The two-time All-Star reliever was placed on the 10-day disabled list less than a week after being activated from his first stint. It remains unclear how long he’ll be sidelined after missing more than two weeks with the initial injury, but he and the club will be even more careful this time around.

“I think the doctors and the trainers wanted me to kind of be a little bit more cautious with it at the time — maybe take another week,” Britton said. “But I felt pretty good and wanted to come back to the team. I was kind of over sitting on the bench watching games, so I felt like I was in a good enough position to come back. Obviously, I wasn’t.”

According to Britton, his Friday evening MRI showed similar results to the initial one taken last month, but he will fly to Los Angeles to visit esteemed sports orthopedist Dr. Neal ElAttrache on Monday afternoon to get a better idea on a timetable for his return. ElAttrache performed both of third baseman Manny Machado’s knee surgeries a few years back.

Team orthopedist Dr. Michael Jacobs is also sending images of the pitcher’s forearm to the esteemed Dr. James Andrews for feedback.

Britton and the Orioles have repeatedly said there is no concern about the health of his left elbow as the location of the discomfort in his forearm is closer to his wrist.

“Thankfully, it’s the same issue. It’s not anything else with the elbow,” Britton said. “It’s just muscle, which is great because it’s going to heal. Ligaments and tendons, normally, you have to manage it and hope that nothing serious happens. But for muscle, they say it’s going to heal. It’s just a matter of time. I guess if there’s any positive, that’s it.”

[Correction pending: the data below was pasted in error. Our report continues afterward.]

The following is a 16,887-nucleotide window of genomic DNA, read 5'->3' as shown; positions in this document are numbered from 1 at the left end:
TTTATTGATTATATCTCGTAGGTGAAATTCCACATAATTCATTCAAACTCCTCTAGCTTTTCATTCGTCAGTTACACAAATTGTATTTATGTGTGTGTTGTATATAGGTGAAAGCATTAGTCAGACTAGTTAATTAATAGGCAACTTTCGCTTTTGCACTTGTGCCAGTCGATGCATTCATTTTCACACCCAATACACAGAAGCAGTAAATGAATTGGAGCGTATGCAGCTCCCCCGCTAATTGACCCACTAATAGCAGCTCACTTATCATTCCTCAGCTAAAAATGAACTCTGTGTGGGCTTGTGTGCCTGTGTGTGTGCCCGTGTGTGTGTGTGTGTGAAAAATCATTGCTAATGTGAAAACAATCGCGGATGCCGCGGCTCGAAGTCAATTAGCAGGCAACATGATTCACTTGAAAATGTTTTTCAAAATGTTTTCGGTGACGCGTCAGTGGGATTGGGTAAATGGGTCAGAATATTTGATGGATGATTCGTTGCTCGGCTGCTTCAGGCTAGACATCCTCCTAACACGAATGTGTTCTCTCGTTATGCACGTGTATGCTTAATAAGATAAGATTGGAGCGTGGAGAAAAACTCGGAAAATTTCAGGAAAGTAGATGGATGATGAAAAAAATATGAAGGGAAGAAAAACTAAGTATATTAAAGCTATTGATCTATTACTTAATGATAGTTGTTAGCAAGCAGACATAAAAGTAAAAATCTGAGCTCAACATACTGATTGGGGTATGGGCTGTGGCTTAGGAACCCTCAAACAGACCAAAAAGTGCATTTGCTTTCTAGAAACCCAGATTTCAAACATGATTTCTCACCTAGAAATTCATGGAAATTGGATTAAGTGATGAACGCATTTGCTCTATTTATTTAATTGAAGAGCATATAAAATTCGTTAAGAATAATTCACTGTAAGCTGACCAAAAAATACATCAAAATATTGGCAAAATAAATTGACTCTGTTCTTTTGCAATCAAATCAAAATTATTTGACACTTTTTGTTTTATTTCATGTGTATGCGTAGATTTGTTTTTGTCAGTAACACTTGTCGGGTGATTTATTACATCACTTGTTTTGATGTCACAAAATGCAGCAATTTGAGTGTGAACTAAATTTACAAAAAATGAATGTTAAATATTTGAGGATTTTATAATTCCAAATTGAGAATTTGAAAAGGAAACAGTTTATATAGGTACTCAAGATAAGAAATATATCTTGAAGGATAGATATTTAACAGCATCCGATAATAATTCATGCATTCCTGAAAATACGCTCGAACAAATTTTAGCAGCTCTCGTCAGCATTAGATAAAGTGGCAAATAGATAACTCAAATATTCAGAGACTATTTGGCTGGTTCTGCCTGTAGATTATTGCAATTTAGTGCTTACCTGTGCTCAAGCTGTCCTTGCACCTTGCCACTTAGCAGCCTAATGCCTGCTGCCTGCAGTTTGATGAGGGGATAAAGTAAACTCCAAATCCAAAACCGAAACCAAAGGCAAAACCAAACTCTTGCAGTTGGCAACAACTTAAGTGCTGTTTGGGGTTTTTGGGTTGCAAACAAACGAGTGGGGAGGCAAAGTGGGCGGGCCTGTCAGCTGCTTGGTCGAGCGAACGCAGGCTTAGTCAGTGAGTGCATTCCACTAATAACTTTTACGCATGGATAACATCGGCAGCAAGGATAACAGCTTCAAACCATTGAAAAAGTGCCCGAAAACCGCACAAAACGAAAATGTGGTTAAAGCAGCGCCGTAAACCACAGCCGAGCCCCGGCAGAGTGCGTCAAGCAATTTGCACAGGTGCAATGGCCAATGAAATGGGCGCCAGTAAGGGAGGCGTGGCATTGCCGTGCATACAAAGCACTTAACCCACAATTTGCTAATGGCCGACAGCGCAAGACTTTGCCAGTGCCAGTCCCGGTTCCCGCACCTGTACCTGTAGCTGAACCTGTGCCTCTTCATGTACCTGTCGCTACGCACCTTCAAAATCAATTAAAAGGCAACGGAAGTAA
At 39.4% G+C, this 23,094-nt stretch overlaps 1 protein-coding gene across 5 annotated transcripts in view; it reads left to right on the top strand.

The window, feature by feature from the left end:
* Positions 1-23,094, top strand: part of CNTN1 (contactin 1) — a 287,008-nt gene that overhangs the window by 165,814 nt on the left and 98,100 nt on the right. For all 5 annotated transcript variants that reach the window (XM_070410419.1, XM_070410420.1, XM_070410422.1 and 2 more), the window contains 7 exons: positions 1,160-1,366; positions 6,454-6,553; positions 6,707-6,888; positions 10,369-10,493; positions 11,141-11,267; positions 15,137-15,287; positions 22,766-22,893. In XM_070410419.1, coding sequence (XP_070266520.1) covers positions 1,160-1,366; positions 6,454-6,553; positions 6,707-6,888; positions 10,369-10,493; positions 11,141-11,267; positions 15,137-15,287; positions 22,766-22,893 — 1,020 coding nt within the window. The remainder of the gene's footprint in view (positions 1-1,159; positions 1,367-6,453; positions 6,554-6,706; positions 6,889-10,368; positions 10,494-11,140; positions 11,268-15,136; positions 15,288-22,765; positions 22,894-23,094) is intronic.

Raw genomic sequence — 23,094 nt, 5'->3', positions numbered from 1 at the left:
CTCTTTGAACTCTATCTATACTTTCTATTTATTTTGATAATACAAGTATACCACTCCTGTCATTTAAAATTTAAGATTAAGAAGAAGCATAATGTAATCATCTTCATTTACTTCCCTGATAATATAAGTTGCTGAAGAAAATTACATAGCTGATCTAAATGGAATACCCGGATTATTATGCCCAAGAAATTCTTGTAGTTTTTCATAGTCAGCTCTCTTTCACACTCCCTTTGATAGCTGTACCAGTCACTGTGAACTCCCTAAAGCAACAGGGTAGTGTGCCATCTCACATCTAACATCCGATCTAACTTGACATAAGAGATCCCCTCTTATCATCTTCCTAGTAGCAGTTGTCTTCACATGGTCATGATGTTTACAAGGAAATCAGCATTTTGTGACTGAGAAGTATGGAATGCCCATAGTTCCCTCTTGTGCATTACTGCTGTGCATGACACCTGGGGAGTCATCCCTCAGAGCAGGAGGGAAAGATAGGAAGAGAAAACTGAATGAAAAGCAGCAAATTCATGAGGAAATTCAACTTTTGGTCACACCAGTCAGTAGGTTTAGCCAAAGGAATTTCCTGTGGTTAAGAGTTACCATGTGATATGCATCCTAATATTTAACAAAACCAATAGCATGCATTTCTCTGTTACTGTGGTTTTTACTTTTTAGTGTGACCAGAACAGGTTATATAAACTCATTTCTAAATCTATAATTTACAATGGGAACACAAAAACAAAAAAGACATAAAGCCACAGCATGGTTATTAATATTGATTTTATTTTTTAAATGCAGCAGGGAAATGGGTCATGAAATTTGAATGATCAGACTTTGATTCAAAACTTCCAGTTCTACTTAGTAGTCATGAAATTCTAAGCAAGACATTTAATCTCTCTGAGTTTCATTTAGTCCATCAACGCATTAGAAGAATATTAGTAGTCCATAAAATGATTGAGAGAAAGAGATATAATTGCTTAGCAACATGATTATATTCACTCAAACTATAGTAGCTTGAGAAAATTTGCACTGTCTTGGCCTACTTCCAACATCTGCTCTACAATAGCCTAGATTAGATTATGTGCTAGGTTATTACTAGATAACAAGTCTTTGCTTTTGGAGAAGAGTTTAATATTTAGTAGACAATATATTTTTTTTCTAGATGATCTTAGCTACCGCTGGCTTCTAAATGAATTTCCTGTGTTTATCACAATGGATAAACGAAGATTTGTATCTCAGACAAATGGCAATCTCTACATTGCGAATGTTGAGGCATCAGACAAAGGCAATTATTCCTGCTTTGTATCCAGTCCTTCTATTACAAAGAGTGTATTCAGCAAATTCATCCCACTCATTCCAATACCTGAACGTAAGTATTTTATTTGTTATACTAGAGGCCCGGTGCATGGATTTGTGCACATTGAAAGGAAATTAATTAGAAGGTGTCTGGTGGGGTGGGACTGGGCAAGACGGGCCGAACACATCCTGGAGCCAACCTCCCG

After being activated from the DL on Tuesday, Britton threw two scoreless innings in the Boston series, but he was not getting the normal movement on his sinker, a sign that all was not right with his forearm. The lefty didn’t start feeling the discomfort again until Friday morning.

“I didn’t think that was going to happen, especially so soon after coming back,” Britton said. “I knew I wasn’t back with like extension or finish with my pitches all the way. Talking with Caleb, it seemed like after my pitch count got around 10, the ball started flattening out a little bit more. For something that happens so natural for me to sink the ball, when that’s not happening, it’s not like I’m manipulating the ball to do something.

“If something that I do is so natural and I’m having a hard time doing it, I want to get that issue fixed, so I can get back and do what I do well. I can’t help the team if I don’t do what I do well.”

To take Britton’s place on the 25-man roster, the Orioles recalled right-handed pitcher Alec Asher.

NOTES: Second baseman Jonathan Schoop was out of Saturday’s lineup after being hit in the hand by a pitch in Friday’s game. X-rays were negative, but he did experience some swelling, prompting manager Buck Showalter to sit him in favor of utility man Ryan Flaherty. The 25-year-old had played in 190 consecutive games, the second-longest active streak in the majors. … Starting pitcher Wade Miley expects to make his next start despite leaving Friday’s game with a left wrist contusion from a line drive in the first inning. … Right-handed pitcher Gabriel Ynoa (right hamstring strain) was also placed on the DL, which allowed the Orioles to recall right-handed pitcher Logan Verrett before the 10-day minimum requirement. Ynoa likely would have been optioned back to Triple-A Norfolk anyway after throwing 101 pitches in emergency relief on Friday. … The Orioles traded right-handed pitcher Damien Magnifico to the Los Angeles Angels in exchange for right-handed pitcher Jordan Kipper on Saturday. Magnifico had been designated for assignment on Tuesday.